A common problem that I encounter in the office is when a patient with PAH needs to have a procedure such as colonoscopy, upper endoscopy or orthopedic surgery. For the average healthy person, these procedures represent minimal risk and can be done in outpatient endoscopy centers or at orthopedic hospitals. However, for patients with PAH or other advanced lung diseases these procedures should be approached with caution.
What Makes Procedures Risky for PAH Patients?
Understanding the things that can make PAH worse sheds light on this. First, sedation (medications that are used to make you sleepy during a procedure) can lower your blood pressure and worsen your breathing. Lowering your blood pressure can lead to inadequate blood flow to your heart which can lead to a rapid decline culminating in cardiac arrest. Medications that sedate you often slow your breathing which leads to carbon dioxide accumulating. Carbon dioxide at increased concentrations can abruptly worsen your pulmonary hypertension.
When it comes to general anesthesia, the risks are even greater. In order to put you to sleep most anesthesiologists use propofol (made famous by Michael Jackson). Although this is an excellent medicine for most patients, for PAH patients it poses major risks and I strongly avoid this medication under most circumstances. Propofol can lower your blood pressure and impair how your heart pumps. The inhalational anesthetics lower blood pressure and also can be problematic for PAH patient with low blood pressure.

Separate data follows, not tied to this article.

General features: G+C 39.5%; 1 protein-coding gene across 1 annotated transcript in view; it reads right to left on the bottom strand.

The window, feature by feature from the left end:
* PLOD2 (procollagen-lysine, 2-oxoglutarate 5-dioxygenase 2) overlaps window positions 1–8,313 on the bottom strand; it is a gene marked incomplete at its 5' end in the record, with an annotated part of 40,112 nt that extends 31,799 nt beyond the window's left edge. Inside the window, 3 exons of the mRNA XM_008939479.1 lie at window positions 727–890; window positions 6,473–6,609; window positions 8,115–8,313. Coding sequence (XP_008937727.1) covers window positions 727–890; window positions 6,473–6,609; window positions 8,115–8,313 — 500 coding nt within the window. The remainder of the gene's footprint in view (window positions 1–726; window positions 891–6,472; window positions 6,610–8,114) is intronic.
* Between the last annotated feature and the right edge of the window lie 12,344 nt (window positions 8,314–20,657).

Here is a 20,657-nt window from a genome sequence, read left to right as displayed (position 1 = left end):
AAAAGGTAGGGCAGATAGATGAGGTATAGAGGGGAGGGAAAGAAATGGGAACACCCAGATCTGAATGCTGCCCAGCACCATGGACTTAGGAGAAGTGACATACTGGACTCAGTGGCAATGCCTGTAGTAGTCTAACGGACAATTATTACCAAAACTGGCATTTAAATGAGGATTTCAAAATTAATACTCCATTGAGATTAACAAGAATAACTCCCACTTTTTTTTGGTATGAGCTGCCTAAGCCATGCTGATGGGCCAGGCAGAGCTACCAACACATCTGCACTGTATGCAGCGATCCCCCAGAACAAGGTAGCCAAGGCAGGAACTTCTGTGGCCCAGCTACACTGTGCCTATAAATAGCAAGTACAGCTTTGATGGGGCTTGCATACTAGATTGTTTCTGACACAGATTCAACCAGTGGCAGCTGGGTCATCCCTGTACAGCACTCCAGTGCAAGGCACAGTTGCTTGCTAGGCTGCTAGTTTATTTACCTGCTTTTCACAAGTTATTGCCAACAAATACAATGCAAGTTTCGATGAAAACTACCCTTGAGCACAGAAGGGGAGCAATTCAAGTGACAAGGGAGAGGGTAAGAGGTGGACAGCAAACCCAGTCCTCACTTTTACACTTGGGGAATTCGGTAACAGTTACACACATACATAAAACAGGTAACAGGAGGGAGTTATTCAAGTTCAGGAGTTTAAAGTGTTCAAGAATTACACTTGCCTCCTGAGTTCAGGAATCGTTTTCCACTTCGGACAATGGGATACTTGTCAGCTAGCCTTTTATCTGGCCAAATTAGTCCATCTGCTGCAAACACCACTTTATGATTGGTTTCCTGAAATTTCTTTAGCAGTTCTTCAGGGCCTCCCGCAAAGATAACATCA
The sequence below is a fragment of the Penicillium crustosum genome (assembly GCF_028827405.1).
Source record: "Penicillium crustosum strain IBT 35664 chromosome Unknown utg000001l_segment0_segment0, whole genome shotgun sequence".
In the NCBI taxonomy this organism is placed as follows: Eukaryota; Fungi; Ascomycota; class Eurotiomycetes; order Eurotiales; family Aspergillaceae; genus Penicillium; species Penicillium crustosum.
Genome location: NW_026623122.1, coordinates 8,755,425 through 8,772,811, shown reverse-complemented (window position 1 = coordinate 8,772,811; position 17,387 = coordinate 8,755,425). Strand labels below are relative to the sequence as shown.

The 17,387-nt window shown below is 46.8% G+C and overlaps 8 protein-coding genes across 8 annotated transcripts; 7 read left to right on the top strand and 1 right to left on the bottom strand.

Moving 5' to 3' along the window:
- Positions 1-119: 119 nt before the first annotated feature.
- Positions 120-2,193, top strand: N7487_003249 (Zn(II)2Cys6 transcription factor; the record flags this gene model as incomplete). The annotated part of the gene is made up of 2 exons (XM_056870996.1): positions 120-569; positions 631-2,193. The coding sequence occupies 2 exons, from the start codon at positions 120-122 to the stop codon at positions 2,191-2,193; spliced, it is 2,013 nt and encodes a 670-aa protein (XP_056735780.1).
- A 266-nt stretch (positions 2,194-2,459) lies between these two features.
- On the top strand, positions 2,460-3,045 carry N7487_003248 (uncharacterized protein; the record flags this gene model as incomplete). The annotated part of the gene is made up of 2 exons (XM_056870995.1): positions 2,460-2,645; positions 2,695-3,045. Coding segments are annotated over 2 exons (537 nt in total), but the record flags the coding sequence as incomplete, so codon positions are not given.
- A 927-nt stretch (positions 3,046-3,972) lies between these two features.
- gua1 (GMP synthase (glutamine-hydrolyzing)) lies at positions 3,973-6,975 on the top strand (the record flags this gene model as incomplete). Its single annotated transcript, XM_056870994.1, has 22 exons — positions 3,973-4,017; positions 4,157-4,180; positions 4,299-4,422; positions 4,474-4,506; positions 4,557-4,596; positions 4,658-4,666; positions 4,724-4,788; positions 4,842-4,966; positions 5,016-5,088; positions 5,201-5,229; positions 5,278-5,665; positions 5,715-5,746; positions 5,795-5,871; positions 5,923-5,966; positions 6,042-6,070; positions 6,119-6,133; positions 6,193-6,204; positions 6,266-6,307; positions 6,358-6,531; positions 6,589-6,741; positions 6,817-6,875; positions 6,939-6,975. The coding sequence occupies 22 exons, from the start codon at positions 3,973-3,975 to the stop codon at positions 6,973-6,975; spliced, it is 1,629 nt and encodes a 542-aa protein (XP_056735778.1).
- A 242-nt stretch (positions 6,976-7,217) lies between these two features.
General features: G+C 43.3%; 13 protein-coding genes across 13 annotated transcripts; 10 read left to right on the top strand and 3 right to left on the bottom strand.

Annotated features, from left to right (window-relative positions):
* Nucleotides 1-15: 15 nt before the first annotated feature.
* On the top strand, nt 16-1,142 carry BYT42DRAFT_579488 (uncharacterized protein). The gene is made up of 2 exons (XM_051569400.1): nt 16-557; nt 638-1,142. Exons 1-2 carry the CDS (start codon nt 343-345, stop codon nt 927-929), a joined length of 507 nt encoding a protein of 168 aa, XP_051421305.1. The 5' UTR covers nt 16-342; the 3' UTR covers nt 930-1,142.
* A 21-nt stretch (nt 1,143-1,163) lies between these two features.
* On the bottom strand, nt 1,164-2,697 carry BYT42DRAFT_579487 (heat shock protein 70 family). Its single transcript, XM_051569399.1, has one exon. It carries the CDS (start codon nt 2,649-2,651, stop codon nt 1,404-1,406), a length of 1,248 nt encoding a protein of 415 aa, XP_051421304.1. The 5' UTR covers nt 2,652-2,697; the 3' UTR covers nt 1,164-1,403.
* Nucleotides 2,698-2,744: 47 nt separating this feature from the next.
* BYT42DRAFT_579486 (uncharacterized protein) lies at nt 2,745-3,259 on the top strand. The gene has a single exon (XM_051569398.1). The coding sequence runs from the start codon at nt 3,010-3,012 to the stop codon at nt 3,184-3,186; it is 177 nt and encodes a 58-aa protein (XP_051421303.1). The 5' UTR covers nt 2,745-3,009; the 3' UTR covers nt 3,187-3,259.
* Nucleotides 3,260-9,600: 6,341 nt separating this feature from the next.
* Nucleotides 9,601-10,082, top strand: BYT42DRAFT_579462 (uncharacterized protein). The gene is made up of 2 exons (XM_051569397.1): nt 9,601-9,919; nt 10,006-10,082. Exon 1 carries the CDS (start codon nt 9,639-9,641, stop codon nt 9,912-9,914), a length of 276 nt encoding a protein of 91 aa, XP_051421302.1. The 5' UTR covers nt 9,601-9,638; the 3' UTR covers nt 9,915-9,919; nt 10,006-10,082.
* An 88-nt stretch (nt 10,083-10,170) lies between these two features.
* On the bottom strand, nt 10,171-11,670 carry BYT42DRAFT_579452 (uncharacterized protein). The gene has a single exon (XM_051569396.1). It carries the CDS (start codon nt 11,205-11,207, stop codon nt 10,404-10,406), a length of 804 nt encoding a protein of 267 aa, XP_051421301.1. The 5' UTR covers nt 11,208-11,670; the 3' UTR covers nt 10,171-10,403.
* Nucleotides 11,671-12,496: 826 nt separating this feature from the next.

Why Does it Matter Where the Procedure is Done?
Procedures (whether surgery or endoscopy) can either be done in stand alone centers or inside a major hospital. The incentive for many doctors to do procedures in stand-alone centers is usually financial—they are investors/owners of the facility. As a result, they make more money doing the procedure in their own facility than at a hospital. Also, stand-alone facilities are smaller and more efficient. The service can often be done for less money overall for your insurance company. However, for patients that are medically complicated (such as PAH patients) there is not an adequate safety net in place should things go badly. There is no intensive care unit or critical care trained doctors.
For PAH patients with low blood pressure needing more than mild sedation, I prefer Ketamine. This is an old medication that provides excellent pain control and does not cause low blood pressure or impair your breathing. I give small doses of a second medicine (Versed or Midazolam) to prevent anxiety and feeling spacey. Small doses of a pain medication such as Fentanyl can be used as well. I avoid Propofol.
Who Should be Present?
For patients with more advanced PAH, an anesthesiologist expert in the care of pulmonary hypertension should be present to monitor you. The procedure should be done in a hospital where your PAH specialist is able to assist in your care if things don’t go smoothly.
General Anesthesia is to be avoided unless there are no other options. Even if an anesthesiologist is present, conscious sedation (twilight) is preferred to general. If you must have general anesthesia for a surgery then a careful plan in advance needs to be made involving the anesthesiologist, your surgeon and your PAH specialist.